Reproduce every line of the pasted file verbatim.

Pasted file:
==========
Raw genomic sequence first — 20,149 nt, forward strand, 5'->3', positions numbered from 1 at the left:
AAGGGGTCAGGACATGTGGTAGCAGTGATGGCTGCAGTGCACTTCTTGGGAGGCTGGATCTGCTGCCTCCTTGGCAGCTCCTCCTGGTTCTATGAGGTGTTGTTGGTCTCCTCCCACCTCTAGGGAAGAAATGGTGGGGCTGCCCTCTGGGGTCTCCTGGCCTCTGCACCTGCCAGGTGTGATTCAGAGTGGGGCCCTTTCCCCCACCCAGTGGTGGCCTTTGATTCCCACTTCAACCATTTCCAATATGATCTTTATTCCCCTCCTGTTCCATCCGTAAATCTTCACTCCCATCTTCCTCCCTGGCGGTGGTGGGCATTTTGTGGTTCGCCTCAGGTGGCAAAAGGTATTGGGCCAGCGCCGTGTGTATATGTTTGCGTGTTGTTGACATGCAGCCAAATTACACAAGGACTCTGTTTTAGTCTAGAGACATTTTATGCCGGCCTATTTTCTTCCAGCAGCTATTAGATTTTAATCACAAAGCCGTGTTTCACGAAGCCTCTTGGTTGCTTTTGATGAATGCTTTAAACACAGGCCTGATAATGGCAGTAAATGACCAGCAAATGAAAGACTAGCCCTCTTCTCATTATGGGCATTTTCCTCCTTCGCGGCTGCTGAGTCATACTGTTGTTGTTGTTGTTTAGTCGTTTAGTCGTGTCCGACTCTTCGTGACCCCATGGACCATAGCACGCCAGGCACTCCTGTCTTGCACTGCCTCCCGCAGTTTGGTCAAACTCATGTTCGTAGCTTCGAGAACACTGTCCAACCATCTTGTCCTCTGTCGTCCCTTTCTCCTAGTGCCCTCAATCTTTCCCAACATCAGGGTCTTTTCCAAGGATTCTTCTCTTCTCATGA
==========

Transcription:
Raw genomic sequence first — 20,149 nt, forward strand, 5'->3', positions numbered from 1 at the left:
AAGGGGTCAGGACATGTGGTAGCAGTGATGGCTGCAGTGCACTTCTTGGGAGGCTGGATCTGCTGCCTCCTTGGCAGCTCCTCCTGGTTCTATGAGGTGTTGTTGGTCTCCTCCCACCTCTAGGGAAGAAATGGTGGGGCTGCCCTCTGGGGTCTCCTGGCCTCTGCACCTGCCAGGTGTGATTCAGAGTGGGGCCCTTTCCCCCACCCAGTGGTGGCCTTTGATTCCCACTTCAACCATTTCCAATATGATCTTTATTCCCCTCCTGTTCCATCCGTAAATCTTCACTCCCATCTTCCTCCCTGGCGGTGGTGGGCATTTTGTGGTTCGCCTCAGGTGGCAAAAGGTATTGGGCCAGCGCCGTGTGTATATGTTTGCGTGTTGTTGACATGCAGCCAAATTACACAAGGACTCTGTTTTAGTCTAGAGACATTTTATGCCGGCCTATTTTCTTCCAGCAGCTATTAGATTTTAATCACAAAGCCGTGTTTCACGAAGCCTCTTGGTTGCTTTTGATGAATGCTTTAAACACAGGCCTGATAATGGCAGTAAATGACCAGCAAATGAAAGACTAGCCCTCTTCTCATTATGGGCATTTTCCTCCTTCGCGGCTGCTGAGTCATACTGTTGTTGTTGTTGTTTAGTCGTTTAGTCGTGTCCGACTCTTCGTGACCCCATGGACCATAGCACGCCAGGCACTCCTGTCTTGCACTGCCTCCCGCAGTTTGGTCAAACTCATGTTCGTAGCTTCGAGAACACTGTCCAACCATCTTGTCCTCTGTCGTCCCTTTCTCCTAGTGCCCTCAATCTTTCCCAACATCAGGGTCTTTTCCAAGGATTCTTCTCTTCTCATGA